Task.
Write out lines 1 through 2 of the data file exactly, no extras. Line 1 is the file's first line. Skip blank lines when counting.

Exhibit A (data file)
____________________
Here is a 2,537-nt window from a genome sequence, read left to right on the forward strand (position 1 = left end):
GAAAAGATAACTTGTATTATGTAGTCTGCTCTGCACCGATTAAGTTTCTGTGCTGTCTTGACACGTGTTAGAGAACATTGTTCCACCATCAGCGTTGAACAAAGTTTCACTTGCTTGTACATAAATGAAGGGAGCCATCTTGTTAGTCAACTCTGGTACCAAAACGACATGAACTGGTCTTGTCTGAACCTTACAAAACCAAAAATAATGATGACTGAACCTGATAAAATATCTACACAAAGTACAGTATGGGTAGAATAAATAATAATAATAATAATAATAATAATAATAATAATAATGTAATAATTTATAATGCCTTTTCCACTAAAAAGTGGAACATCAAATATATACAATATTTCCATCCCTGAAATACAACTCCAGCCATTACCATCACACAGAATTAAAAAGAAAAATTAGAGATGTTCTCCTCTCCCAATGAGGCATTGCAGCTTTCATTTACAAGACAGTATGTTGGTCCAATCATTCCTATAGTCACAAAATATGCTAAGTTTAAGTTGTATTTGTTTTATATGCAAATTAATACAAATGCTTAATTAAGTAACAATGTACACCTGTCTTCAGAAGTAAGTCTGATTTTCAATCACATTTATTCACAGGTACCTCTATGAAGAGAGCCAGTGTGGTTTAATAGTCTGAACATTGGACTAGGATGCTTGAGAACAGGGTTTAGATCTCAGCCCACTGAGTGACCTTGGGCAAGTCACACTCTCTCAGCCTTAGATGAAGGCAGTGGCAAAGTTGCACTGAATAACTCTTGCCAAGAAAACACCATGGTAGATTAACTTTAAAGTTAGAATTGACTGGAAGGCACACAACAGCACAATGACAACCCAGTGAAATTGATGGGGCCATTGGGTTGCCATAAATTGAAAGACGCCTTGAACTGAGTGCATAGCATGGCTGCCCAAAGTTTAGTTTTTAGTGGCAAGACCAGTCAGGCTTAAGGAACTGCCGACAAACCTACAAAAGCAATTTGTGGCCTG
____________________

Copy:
Here is a 2,537-nt window from a genome sequence, read left to right on the forward strand (position 1 = left end):
GAAAAGATAACTTGTATTATGTAGTCTGCTCTGCACCGATTAAGTTTCTGTGCTGTCTTGACACGTGTTAGAGAACATTGTTCCACCATCAGCGTTGAACAAAGTTTCACTTGCTTGTACATAAATGAAGGGAGCCATCTTGTTAGTCAACTCTGGTACCAAAACGACATGAACTGGTCTTGTCTGAACCTTACAAAACCAAAAATAATGATGACTGAACCTGATAAAATATCTACACAAAGTACAGTATGGGTAGAATAAATAATAATAATAATAATAATAATAATAATAATAATAATGTAATAATTTATAATGCCTTTTCCACTAAAAAGTGGAACATCAAATATATACAATATTTCCATCCCTGAAATACAACTCCAGCCATTACCATCACACAGAATTAAAAAGAAAAATTAGAGATGTTCTCCTCTCCCAATGAGGCATTGCAGCTTTCATTTACAAGACAGTATGTTGGTCCAATCATTCCTATAGTCACAAAATATGCTAAGTTTAAGTTGTATTTGTTTTATATGCAAATTAATACAAATGCTTAATTAAGTAACAATGTACACCTGTCTTCAGAAGTAAGTCTGATTTTCAATCACATTTATTCACAGGTACCTCTATGAAGAGAGCCAGTGTGGTTTAATAGTCTGAACATTGGACTAGGATGCTTGAGAACAGGGTTTAGATCTCAGCCCACTGAGTGACCTTGGGCAAGTCACACTCTCTCAGCCTTAGATGAAGGCAGTGGCAAAGTTGCACTGAATAACTCTTGCCAAGAAAACACCATGGTAGATTAACTTTAAAGTTAGAATTGACTGGAAGGCACACAACAGCACAATGACAACCCAGTGAAATTGATGGGGCCATTGGGTTGCCATAAATTGAAAGACGCCTTGAACTGAGTGCATAGCATGGCTGCCCAAAGTTTAGTTTTTAGTGGCAAGACCAGTCAGGCTTAAGGAACTGCCGACAAACCTACAAAAGCAATTTGTGGCCTG